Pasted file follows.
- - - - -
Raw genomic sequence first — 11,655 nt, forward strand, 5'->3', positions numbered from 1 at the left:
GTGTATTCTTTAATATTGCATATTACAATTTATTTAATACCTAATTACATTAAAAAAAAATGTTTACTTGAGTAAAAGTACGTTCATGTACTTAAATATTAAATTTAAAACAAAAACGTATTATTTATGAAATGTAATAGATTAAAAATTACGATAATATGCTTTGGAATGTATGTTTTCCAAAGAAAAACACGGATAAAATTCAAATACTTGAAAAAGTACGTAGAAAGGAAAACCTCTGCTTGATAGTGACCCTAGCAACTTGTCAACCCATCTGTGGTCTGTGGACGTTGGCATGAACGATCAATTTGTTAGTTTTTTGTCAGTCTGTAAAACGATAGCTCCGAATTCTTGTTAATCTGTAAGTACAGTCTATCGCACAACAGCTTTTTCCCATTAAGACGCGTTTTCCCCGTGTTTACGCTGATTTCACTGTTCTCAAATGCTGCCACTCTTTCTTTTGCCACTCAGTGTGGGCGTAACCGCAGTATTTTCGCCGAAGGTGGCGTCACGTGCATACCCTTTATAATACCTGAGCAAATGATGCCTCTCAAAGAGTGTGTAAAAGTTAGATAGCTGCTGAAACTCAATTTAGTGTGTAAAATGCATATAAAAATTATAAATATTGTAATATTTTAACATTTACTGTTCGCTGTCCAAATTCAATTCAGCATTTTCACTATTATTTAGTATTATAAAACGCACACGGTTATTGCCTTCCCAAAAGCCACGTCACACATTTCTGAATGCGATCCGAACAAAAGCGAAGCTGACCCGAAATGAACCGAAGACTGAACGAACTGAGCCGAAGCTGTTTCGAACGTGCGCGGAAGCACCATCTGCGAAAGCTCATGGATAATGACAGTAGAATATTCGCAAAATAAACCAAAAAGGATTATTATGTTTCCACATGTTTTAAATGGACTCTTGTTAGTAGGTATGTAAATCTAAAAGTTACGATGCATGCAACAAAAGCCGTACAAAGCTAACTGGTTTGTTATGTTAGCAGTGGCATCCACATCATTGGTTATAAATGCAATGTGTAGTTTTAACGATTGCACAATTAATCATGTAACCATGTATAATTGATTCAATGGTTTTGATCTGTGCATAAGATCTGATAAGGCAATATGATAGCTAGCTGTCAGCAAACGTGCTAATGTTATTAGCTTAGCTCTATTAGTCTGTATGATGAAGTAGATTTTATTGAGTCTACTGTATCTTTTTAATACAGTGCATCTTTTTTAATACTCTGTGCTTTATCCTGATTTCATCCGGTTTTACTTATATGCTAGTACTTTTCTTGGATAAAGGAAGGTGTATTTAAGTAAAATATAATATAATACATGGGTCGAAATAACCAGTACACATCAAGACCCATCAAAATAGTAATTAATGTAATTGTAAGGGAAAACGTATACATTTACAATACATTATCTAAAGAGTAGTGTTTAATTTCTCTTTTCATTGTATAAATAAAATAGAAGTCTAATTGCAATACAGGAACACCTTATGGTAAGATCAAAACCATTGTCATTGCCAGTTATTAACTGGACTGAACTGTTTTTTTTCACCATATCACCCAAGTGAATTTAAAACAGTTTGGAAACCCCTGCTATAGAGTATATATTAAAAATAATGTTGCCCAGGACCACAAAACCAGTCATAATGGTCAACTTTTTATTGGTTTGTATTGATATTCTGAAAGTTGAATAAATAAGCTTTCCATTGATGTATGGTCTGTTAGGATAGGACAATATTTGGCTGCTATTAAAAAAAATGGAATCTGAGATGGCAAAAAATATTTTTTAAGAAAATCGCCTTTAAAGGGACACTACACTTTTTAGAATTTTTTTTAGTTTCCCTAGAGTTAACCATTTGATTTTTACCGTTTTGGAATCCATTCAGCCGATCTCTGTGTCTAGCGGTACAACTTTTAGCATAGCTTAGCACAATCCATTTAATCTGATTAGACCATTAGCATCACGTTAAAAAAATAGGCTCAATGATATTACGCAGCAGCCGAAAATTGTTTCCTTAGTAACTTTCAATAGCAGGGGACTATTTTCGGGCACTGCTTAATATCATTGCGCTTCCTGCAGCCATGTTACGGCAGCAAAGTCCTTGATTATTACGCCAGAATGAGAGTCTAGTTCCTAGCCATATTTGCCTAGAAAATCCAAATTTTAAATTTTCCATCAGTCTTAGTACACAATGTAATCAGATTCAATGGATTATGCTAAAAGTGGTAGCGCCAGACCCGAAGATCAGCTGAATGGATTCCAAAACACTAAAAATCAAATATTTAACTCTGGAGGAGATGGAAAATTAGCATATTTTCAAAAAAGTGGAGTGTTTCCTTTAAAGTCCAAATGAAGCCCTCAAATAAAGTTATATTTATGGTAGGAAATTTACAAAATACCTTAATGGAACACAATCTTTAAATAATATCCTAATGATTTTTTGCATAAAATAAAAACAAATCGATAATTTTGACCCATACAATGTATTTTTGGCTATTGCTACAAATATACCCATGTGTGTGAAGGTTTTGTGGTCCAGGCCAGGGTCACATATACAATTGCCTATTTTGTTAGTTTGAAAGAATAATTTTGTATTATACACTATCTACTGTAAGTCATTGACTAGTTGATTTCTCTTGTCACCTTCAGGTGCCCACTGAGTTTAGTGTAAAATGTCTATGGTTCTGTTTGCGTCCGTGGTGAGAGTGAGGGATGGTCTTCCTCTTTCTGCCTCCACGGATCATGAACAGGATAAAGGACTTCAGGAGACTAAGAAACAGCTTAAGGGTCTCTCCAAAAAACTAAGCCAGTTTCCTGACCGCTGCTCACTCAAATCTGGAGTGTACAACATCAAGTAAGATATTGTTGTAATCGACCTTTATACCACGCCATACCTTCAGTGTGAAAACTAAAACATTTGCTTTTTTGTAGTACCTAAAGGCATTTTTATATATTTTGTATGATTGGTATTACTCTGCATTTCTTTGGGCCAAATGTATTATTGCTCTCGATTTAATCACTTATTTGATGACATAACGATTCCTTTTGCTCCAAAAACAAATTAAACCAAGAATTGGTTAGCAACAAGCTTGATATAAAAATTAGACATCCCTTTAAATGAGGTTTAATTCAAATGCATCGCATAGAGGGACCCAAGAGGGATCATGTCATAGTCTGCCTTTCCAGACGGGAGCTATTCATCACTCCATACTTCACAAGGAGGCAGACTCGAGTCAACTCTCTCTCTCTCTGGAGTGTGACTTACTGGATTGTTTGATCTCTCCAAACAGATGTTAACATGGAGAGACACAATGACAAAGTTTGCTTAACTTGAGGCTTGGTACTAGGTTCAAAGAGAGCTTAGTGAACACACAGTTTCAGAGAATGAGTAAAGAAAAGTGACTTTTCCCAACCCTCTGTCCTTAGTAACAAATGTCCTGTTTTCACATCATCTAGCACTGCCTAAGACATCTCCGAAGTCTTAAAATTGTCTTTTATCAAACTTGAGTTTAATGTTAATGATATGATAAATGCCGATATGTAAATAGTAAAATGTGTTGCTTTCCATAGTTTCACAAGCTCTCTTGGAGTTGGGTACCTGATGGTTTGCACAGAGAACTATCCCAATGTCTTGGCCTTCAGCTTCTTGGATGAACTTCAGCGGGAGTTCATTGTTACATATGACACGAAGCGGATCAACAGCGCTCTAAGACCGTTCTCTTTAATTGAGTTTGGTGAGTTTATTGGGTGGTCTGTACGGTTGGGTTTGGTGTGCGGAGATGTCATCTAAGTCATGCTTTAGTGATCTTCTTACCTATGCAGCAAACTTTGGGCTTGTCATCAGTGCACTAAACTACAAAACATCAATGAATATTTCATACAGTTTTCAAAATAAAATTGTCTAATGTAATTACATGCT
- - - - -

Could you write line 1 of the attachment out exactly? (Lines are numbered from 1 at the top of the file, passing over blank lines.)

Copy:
Raw genomic sequence first — 11,655 nt, forward strand, 5'->3', positions numbered from 1 at the left: